Commentary: Know your catalytic converter numbers

Commentary: Know your catalytic converter numbers

Pricing transparency yields the best results for all sides, says a catalytic converter recycling specialist.

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January 22, 2018
Becky Berube
Auto Shredding Nonferrous

In converter recycling, the best recyclers know their numbers and partner with companies that educate. Knowing key metrics about your converter loads safeguards you against potentially misleading metrics, like your average price per unit, and increases your bottom line.

Every recycler looks at his or her average converter price. It’s an easy metric to track, but an even easier number to get wrong if you didn’t get an accurate whole-body count before you shipped. You would be surprised how many recyclers consider the average sales price as gospel, but do not take the time to count their load before selling it. Relying on your processor to count for you could be costing you.

Let’s look at an example:

  • if a Gaylord box holds approximately 100 converters and the average price per unit is $75, the box would be worth $7,500;
  • if your dismantler can only fit 80 converters in the box, due to pipes or the size of the box, and you get paid $7,500, your true average is $93.75; or
  • if your dismantler can fit 120 converters in the box, and you get paid $7,500, your true average is $62.50.

The truth is, if you don’t count the units before you sell, or if you rely on your buyer or processor to count for you, then you really don’t know your true average.

This is a simple example. The problem of determining your average price per unit is compounded by empty and metallic (foil or wire) converters that change your count and the way your average is calculated.

Let’s again consider our example above:

  • if you have a box of 100 converters, and I report to you 80 ceramic converters, 15 empties, and 5 metallic converters, and pay you $7,500, I will lead you to believe your average for the 80 ceramic units is $93.75;
  • however, if all 100 are full converters, and I pay you $7,500, then your true average is still $75 per unit, but I led you to believe it was $93.75.

The point is, if you don’t count the units, including empties and metallic converters, you don’t really know what you have in inventory, and your average is whatever we tell you it is. Educated recyclers know how important the count is to tracking profits.

The average unit price is just one of many key metrics when it comes to converter recycling. There are many more. Each key metric affects your profits and how you view and choose your processing company. Unfortunately, it is very easy to be misled in converter recycling.

To avoid common pitfalls in converter recycling, we suggest the following actions:

Know your count before you sell. Train a key person to count and inspect the converters before you package them up. Teach him or her the difference between the ceramic and metallic (foil or wire) converters. And if you are selling on assay recovery, send in the empties if they have just a little catalyst in them. A good processor will cut those and add that material. Also, if it’s genuinely empty, you and the processor will both agree that it is.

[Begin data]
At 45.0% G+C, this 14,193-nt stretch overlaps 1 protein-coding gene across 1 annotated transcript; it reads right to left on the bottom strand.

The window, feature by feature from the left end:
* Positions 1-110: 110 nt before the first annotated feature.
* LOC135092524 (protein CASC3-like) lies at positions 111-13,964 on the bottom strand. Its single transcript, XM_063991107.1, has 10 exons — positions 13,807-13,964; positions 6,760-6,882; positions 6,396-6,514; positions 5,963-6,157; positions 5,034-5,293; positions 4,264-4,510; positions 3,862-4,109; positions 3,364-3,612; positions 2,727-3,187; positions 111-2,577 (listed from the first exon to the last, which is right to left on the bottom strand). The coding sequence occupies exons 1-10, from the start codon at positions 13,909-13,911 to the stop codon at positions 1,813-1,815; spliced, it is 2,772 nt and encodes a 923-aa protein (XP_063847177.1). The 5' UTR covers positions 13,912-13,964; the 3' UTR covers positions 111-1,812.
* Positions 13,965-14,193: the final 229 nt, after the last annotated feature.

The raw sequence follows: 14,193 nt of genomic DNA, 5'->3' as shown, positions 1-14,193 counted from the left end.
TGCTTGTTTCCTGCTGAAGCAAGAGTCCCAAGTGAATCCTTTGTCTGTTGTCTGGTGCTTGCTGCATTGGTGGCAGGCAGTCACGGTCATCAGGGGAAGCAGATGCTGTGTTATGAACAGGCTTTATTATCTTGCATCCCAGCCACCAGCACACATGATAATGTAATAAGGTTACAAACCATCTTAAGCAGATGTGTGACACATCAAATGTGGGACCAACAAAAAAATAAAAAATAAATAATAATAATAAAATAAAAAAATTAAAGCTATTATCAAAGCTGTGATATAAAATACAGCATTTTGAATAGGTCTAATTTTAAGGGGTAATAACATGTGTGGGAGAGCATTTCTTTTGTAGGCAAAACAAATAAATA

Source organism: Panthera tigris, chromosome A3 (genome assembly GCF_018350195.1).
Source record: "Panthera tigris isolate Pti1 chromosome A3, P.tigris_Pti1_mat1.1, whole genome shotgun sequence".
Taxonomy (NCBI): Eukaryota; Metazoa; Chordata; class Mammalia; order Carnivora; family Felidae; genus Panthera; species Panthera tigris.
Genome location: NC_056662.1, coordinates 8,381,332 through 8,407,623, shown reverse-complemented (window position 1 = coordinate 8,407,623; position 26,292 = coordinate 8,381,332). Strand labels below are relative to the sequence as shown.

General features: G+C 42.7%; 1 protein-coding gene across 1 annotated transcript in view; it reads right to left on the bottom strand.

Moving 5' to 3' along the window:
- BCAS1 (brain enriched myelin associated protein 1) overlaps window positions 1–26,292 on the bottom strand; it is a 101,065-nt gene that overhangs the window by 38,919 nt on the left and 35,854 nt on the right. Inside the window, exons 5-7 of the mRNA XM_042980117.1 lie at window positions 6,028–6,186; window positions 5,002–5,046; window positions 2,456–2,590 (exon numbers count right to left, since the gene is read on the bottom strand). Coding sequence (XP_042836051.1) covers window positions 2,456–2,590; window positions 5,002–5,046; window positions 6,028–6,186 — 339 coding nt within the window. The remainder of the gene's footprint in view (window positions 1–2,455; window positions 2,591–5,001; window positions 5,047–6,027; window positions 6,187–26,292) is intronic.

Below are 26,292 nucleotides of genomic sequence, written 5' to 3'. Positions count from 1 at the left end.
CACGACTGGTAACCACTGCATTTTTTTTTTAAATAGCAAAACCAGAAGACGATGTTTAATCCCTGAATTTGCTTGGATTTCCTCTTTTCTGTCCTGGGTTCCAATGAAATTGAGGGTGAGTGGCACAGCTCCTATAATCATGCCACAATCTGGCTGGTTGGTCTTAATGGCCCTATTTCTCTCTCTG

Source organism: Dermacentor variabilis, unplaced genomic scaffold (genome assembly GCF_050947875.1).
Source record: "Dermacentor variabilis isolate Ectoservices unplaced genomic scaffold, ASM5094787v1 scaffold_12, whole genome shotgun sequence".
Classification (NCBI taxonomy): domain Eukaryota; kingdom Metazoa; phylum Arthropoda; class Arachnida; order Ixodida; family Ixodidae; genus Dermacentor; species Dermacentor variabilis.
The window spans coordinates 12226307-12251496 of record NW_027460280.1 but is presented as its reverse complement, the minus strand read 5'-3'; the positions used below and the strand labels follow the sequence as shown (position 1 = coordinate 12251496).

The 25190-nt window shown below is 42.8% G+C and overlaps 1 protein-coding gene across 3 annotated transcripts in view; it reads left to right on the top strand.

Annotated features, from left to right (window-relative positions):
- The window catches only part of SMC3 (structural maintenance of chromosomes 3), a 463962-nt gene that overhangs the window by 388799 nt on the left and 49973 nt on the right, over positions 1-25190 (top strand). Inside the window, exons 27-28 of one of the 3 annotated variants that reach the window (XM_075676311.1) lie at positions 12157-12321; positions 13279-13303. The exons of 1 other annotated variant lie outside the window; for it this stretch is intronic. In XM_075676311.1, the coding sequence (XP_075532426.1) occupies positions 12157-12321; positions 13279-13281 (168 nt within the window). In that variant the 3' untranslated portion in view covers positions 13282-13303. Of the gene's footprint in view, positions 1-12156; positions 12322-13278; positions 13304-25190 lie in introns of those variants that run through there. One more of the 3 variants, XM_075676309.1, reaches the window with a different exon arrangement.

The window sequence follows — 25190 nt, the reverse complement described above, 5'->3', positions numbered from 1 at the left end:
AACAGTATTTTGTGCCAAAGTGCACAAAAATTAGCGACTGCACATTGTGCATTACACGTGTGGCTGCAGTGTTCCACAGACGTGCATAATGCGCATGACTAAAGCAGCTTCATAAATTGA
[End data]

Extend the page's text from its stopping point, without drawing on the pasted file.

Become an educated seller. Work with a company that believes in educating you about your loads. A good company will not hesitate to explain your invoice and at how the numbers are derived. With selling on assay recovery, your results can be verified. That’s the beauty of the program. However, as with all science and commodity sales, we are taking something complex and simplifying it for ease. This lack of uniformity across companies that process and refine, makes you an easy target for skimming weight, actual value and your profits.

Audit your program. Become a data junkie. Learn all the key metrics to avoid misleading data, like your average converter price, and track true sales. You will be amazed, as you gain data points, how easy it is to get misled.

When you look at a box of converters that are ready to be sold, ask yourself whether each converter is worth $75 or $93.75. Multiply this by the number of converters you are shipping, and you will see the importance of knowing before you ship. If you’re going to live by that average price per unit, you don’t want to leave that number up to someone else’s discretion.

At United Catalyst Corporation, we educate recyclers every day. Stephen R. Covey once said, “If the ladder is not leaning against the right wall, every step we take just gets us to the wrong place faster.” We believe data doesn’t lie if you know how to it was derived at and how to interpret it.

Becky Berube, president of South Carolina-based United Catalyst Corporation, also is co-chair of the Automotive Recycling Association’s Events Advisory Committee and is an ExCom Board Member of the International Precious Metals Institute. She can be contacted at 864-834-2003 or berube@unitedcatalystcorporation.com

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